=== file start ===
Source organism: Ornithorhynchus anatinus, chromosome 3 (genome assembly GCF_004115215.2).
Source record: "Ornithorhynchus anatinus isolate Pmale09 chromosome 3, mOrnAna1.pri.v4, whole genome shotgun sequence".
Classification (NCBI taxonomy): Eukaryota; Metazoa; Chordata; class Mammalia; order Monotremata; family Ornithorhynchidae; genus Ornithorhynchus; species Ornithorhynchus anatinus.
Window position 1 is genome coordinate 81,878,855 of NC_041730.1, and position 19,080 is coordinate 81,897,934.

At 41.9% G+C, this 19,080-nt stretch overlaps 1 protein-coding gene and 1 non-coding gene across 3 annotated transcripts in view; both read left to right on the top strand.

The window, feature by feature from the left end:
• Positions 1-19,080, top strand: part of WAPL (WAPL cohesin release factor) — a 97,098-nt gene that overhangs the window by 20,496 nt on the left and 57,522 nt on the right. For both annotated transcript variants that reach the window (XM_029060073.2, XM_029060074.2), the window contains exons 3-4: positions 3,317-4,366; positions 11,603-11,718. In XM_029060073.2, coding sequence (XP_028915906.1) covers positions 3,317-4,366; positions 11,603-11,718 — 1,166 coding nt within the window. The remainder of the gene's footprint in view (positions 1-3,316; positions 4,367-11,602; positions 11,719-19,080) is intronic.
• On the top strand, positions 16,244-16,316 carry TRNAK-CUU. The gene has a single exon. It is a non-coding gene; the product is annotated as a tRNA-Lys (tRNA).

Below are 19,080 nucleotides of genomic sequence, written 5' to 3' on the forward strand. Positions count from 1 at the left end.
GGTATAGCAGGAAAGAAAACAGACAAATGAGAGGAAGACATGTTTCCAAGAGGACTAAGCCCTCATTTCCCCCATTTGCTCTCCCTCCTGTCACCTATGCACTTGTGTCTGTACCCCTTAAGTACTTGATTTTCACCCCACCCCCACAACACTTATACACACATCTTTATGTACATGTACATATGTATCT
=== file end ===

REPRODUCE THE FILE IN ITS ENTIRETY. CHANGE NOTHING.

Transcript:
Source organism: Ornithorhynchus anatinus, chromosome 3 (genome assembly GCF_004115215.2).
Source record: "Ornithorhynchus anatinus isolate Pmale09 chromosome 3, mOrnAna1.pri.v4, whole genome shotgun sequence".
Classification (NCBI taxonomy): Eukaryota; Metazoa; Chordata; class Mammalia; order Monotremata; family Ornithorhynchidae; genus Ornithorhynchus; species Ornithorhynchus anatinus.
Window position 1 is genome coordinate 81,878,855 of NC_041730.1, and position 19,080 is coordinate 81,897,934.

At 41.9% G+C, this 19,080-nt stretch overlaps 1 protein-coding gene and 1 non-coding gene across 3 annotated transcripts in view; both read left to right on the top strand.

The window, feature by feature from the left end:
• Positions 1-19,080, top strand: part of WAPL (WAPL cohesin release factor) — a 97,098-nt gene that overhangs the window by 20,496 nt on the left and 57,522 nt on the right. For both annotated transcript variants that reach the window (XM_029060073.2, XM_029060074.2), the window contains exons 3-4: positions 3,317-4,366; positions 11,603-11,718. In XM_029060073.2, coding sequence (XP_028915906.1) covers positions 3,317-4,366; positions 11,603-11,718 — 1,166 coding nt within the window. The remainder of the gene's footprint in view (positions 1-3,316; positions 4,367-11,602; positions 11,719-19,080) is intronic.
• On the top strand, positions 16,244-16,316 carry TRNAK-CUU. The gene has a single exon. It is a non-coding gene; the product is annotated as a tRNA-Lys (tRNA).

Below are 19,080 nucleotides of genomic sequence, written 5' to 3' on the forward strand. Positions count from 1 at the left end.
GGTATAGCAGGAAAGAAAACAGACAAATGAGAGGAAGACATGTTTCCAAGAGGACTAAGCCCTCATTTCCCCCATTTGCTCTCCCTCCTGTCACCTATGCACTTGTGTCTGTACCCCTTAAGTACTTGATTTTCACCCCACCCCCACAACACTTATACACACATCTTTATGTACATGTACATATGTATCT